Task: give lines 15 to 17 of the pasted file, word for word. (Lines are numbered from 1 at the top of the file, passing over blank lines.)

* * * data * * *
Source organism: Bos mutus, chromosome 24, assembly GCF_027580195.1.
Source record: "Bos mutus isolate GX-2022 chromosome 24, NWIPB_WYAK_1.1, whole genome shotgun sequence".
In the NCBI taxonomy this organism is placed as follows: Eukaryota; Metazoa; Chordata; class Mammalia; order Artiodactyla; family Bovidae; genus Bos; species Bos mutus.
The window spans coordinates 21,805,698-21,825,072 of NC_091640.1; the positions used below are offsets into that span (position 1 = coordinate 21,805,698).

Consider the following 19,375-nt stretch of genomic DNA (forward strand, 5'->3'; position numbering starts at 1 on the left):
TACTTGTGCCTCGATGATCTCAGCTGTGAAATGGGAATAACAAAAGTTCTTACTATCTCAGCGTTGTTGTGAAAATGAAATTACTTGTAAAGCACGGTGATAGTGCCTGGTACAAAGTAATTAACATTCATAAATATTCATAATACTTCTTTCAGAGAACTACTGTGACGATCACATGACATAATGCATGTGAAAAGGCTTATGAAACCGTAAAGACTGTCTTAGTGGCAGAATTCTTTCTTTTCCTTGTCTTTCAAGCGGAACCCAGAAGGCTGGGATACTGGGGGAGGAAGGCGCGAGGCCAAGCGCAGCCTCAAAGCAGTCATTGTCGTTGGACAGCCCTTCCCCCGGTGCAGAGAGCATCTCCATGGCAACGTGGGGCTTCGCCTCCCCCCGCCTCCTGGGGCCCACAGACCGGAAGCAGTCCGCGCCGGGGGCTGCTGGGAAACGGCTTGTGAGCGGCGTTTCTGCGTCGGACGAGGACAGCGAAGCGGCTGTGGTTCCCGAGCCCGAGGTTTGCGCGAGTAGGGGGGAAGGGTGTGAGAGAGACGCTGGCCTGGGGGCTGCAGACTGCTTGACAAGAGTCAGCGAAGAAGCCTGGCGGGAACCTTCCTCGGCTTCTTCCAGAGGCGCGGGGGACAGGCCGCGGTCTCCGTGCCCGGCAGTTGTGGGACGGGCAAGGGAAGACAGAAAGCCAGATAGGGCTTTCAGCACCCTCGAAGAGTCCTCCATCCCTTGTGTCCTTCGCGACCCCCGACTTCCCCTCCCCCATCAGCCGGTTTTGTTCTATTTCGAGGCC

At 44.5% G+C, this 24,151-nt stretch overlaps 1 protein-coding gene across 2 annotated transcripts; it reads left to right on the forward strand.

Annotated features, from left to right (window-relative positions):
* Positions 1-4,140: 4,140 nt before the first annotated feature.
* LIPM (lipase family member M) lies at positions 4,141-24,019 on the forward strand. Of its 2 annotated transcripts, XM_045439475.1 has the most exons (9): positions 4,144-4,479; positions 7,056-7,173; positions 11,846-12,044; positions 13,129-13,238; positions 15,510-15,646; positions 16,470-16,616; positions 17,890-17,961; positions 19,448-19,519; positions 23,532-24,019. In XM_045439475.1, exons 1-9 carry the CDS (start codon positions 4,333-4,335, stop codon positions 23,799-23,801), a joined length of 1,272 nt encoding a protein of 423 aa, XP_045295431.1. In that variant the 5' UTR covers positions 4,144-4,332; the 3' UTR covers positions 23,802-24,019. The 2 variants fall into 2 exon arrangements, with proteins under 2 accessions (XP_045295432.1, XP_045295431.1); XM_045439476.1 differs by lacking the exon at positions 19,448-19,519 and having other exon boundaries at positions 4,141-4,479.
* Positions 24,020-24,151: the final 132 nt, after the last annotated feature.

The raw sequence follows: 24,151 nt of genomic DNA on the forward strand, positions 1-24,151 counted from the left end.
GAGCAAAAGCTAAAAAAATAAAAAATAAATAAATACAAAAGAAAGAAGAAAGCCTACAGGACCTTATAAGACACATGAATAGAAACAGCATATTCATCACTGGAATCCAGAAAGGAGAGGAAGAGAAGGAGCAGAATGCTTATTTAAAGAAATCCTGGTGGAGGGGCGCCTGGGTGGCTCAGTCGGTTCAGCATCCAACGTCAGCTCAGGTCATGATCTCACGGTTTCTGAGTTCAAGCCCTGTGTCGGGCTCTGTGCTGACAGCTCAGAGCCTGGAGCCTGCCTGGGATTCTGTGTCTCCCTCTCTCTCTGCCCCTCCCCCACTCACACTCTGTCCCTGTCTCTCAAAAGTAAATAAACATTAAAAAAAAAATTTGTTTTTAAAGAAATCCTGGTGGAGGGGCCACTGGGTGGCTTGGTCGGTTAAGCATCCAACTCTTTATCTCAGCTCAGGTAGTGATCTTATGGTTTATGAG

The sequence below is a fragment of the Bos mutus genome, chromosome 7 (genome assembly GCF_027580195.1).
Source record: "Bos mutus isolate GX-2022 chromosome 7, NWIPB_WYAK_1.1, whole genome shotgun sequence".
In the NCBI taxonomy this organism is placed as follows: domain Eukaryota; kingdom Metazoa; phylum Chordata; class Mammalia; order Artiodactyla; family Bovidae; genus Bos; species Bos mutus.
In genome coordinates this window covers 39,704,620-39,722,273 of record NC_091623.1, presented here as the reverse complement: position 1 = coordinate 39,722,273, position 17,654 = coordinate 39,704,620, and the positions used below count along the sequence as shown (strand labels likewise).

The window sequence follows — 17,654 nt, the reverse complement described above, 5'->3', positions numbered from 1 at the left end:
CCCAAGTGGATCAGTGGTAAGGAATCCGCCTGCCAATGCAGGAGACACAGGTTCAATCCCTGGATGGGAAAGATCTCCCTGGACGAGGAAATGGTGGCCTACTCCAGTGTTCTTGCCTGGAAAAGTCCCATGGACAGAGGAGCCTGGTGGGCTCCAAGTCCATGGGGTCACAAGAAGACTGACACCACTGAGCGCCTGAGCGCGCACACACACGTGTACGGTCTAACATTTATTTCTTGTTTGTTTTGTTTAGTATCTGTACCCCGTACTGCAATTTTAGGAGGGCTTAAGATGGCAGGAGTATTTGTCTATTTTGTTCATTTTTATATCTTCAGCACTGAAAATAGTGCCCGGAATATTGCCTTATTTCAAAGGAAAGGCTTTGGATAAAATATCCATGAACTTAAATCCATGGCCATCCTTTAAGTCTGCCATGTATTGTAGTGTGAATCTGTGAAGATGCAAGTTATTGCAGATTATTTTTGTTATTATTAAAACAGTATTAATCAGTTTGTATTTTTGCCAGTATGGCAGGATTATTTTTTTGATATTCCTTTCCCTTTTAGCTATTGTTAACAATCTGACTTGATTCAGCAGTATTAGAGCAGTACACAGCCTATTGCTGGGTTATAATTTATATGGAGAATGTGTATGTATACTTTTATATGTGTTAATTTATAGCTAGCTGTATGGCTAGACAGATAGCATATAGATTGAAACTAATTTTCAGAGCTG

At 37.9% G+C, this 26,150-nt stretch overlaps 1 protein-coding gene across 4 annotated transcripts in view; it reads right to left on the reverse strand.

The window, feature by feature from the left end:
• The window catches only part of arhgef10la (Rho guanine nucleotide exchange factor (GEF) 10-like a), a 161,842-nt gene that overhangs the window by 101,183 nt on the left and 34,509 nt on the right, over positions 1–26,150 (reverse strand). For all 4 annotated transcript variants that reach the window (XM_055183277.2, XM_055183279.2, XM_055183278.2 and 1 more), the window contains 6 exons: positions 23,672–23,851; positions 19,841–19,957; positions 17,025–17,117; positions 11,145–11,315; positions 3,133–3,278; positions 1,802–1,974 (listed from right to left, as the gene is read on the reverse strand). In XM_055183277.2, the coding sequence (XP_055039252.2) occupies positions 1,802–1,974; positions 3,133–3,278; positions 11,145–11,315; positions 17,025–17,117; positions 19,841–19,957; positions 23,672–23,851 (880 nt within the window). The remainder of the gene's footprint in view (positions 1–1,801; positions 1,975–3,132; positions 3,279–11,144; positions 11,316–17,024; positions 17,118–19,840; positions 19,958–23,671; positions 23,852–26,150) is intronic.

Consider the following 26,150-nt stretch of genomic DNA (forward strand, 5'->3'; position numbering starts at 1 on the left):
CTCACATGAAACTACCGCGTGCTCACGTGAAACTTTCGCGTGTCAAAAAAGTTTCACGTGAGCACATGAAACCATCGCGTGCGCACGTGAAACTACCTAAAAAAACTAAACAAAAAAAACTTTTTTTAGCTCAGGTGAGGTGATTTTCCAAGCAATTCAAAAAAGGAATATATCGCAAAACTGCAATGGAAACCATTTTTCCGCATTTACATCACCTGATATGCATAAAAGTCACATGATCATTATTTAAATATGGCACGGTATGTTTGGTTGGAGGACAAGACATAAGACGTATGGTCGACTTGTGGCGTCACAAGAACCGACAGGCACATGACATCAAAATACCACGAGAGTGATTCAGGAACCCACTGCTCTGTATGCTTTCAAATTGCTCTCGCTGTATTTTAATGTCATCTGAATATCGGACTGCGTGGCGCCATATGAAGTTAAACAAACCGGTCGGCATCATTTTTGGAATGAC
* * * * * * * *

Source record: "Bos mutus isolate GX-2022 chromosome 7, NWIPB_WYAK_1.1, whole genome shotgun sequence".
In the NCBI taxonomy this organism is placed as follows: domain Eukaryota; kingdom Metazoa; phylum Chordata; class Mammalia; order Artiodactyla; family Bovidae; genus Bos; species Bos mutus.
In genome coordinates this window covers 39,704,620-39,722,273 of record NC_091623.1, presented here as the reverse complement: position 1 = coordinate 39,722,273, position 17,654 = coordinate 39,704,620, and the positions used below count along the sequence as shown (strand labels likewise).